Indiana will soon consider a bill that will implement anti-discrimination measures for LGBT individuals while providing certain exemptions for religious liberty.
Introduced by Republican State Senator Travis Holdman on Tuesday, the new bill will add gender identity and sexual orientation to state antidiscrimination code while including assorted religious liberty exemptions.
According to the bill's synopsis, the proposed legislation will prohibit "discriminatory practices in acquisition or sale of real estate, housing, education, public accommodations, employment, the extending of credit, and public contracts based on military active duty status, sexual orientation, or gender identity."
"Provides protections for religious liberty and conscience.Preempts local civilrights ordinances that conflictwith the state civil rights law," continued the synopsis.
"Provides that the provisions of this act are nonseverable. Repeals a provision that indicates that local entities may adopt civil rights ordinances that differ from state law."
In an interview with The Christian Post, Holdman explained that the bill comes in response to the heated debate over Indiana's recently passed Religious Freedom Restoration Act.
"The majority, conservatives, would be backed into the corner again following the RFRA debate that took place in the session earlier this year," said Holdman.
"The larger issue has to do with religious liberty. I am a conservative Christian myself and felt that we needed to just corner this issue rather than have it dictated."
Holdman said that he was already getting "quite a bit of pushback from the far Right and the far Left" regarding certain parts of the Senate bill.
"Right now I couldn't say if it can pass the Senate or not. Depends on the mood and position of my colleagues in the Republican Caucus," added Holdman.
"We have a 40-10 majority in Indiana and so we're not necessarily too reliant on the minority party to get things passed."
In March, Indiana gained controversy for passing a state-level version of the federal Religious Freedom Restoration Act.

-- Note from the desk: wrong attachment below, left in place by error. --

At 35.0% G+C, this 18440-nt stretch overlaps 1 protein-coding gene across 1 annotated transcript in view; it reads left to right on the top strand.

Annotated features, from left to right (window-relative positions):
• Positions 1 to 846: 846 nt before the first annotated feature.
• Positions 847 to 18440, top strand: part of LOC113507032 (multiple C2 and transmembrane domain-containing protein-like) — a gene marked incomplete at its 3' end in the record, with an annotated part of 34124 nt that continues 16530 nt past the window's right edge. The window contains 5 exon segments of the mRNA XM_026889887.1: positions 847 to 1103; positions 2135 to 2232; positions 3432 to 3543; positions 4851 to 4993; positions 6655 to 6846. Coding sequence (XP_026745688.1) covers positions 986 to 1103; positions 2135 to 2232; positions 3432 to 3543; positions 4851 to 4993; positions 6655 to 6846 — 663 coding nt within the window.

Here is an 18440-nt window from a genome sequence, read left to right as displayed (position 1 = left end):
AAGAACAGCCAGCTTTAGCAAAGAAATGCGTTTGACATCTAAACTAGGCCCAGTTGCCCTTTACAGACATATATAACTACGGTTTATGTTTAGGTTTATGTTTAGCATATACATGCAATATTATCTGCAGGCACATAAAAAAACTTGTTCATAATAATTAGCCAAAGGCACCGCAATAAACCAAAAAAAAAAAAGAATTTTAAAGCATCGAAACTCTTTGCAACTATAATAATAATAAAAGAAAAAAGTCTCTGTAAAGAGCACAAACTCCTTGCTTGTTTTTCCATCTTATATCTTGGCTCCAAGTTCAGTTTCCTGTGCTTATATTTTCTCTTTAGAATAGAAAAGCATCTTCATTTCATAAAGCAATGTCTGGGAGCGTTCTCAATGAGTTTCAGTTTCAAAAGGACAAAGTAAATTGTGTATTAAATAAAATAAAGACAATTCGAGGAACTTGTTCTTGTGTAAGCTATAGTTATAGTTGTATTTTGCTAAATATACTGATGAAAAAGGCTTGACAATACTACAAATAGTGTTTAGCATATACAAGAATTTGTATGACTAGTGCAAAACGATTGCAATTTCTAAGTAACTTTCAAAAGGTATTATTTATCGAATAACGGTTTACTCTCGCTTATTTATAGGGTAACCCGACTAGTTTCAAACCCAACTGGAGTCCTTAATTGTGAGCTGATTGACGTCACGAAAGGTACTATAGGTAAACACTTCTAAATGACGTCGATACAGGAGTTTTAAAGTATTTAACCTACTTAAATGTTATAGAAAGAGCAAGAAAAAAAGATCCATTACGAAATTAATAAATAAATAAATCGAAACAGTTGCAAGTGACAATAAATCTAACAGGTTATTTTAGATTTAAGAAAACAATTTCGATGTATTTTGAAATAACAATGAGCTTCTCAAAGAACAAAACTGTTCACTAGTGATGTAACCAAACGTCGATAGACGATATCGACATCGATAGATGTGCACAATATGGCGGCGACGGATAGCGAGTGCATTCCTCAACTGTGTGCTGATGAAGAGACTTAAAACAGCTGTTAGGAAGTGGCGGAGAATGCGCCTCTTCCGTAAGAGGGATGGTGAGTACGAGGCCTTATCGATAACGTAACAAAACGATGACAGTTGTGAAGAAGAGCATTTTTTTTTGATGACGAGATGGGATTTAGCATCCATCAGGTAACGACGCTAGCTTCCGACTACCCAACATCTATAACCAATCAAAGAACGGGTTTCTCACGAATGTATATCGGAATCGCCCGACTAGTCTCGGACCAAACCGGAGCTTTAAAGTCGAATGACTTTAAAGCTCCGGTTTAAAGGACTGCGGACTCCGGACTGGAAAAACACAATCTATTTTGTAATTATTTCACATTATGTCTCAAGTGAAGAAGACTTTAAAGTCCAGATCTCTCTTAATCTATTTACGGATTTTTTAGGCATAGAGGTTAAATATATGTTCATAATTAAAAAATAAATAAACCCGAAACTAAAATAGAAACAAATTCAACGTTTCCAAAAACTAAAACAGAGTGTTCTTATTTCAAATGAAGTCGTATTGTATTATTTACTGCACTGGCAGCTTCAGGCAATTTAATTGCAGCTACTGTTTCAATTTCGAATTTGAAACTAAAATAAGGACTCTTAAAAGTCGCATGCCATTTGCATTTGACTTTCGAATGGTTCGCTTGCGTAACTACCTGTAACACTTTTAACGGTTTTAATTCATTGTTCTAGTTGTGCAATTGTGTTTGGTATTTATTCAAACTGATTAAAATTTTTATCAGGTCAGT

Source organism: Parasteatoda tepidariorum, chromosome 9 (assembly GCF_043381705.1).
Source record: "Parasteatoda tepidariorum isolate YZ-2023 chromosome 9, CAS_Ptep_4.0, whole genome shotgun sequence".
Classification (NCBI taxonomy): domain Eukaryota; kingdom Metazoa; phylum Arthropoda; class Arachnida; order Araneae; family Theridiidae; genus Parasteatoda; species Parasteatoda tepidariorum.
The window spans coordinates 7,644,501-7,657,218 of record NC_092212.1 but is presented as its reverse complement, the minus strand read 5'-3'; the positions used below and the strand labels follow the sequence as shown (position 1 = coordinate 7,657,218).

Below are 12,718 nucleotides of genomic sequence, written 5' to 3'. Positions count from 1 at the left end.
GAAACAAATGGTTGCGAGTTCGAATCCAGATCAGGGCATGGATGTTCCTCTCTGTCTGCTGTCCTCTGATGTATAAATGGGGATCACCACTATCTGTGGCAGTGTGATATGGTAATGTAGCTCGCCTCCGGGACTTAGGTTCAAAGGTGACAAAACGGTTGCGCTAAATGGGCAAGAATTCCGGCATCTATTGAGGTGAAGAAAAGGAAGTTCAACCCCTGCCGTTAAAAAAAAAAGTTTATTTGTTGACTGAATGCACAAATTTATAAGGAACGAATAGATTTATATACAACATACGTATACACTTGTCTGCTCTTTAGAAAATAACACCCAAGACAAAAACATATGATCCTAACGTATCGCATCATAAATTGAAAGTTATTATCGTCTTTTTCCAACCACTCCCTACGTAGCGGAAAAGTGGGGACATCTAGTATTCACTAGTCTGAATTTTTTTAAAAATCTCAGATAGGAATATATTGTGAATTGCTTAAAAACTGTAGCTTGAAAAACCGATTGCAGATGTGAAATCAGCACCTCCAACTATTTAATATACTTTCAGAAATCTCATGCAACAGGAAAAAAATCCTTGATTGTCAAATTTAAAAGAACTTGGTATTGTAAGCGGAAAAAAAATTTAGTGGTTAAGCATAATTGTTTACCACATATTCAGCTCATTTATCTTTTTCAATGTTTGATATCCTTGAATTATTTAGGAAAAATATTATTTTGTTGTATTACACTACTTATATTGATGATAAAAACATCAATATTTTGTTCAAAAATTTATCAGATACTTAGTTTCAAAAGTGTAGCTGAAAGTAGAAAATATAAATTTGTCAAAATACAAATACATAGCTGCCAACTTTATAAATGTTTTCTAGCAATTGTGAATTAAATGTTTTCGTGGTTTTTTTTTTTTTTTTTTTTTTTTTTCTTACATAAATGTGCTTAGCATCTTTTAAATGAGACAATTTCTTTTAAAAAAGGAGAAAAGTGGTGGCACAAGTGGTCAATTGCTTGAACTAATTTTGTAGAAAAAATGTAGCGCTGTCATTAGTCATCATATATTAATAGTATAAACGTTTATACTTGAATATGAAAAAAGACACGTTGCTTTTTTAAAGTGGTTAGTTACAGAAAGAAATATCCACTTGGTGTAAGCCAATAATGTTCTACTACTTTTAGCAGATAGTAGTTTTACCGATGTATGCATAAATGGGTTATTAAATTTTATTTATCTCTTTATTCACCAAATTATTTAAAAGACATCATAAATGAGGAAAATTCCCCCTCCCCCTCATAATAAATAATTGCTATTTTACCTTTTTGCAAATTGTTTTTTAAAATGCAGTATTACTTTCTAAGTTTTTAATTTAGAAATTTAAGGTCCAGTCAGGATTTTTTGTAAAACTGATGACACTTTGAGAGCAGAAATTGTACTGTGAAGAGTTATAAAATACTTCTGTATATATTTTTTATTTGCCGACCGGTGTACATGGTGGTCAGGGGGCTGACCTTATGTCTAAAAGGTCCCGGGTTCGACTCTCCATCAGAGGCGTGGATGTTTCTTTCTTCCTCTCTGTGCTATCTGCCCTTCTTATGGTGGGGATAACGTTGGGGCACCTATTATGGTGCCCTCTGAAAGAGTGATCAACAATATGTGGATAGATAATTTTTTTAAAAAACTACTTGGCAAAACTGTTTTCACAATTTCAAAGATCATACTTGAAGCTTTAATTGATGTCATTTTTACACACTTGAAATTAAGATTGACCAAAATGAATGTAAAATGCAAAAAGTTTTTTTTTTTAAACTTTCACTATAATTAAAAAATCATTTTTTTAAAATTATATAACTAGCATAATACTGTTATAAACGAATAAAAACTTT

Indiana was preceded by 19 other states and the federal government in passing said legislation, with the federal law being signed by then President Bill Clinton.
Although Indiana's RFRA has no mention of gays or marriage, critics of the law, including various celebrities and major businesses, argued it was discriminatory against sexual minorities.
The backlash has included the large scale protests at the state capitol, denunciations from Apple and Angie's List, and the hashtag #BoycottIndiana trending on Twitter.
Holdman told CP that he hopes to avoid the barrage of misinformation about the state RFRA law by clarifying from the onset what his bill does and does not do.
"We're working hard to put as much information out. FAQ documents, pieces that we can put out to the press folks when they have a question," said Holdman.
"I'm getting some questions coming up on Facebook and its people who clearly misread the bill itself when it comes to restrooms and those kind of things."
Holdman's bill has already garnered criticism from conservatives who are concerned that the exemptions will not be enough to protect conscientious objections to homosexuality and transgenderism and from liberals who consider the bill as not going far enough.
"This bill is a wolf in sheep's clothing, This doesn't protect LGBT people — it is a road map for discrimination against LGBT people," said Jennifer Pizer, law and policy project director at Lambda Legal, according to Indystar.com.
"It aims to guarantee the right of some medical, social services and other institutions to discriminate against married same-sex couples, and to do so with taxpayer dollars. It aims to write separate, lesser protections for LGBT people into state law."
Regarding the criticism he has gotten for the bill, Holdman explained to CP that he had a background in divorce law.
"The judge I practiced in front of a lot said 'if you have both sides … very angry at you, you've done a good job,'" said Holdman.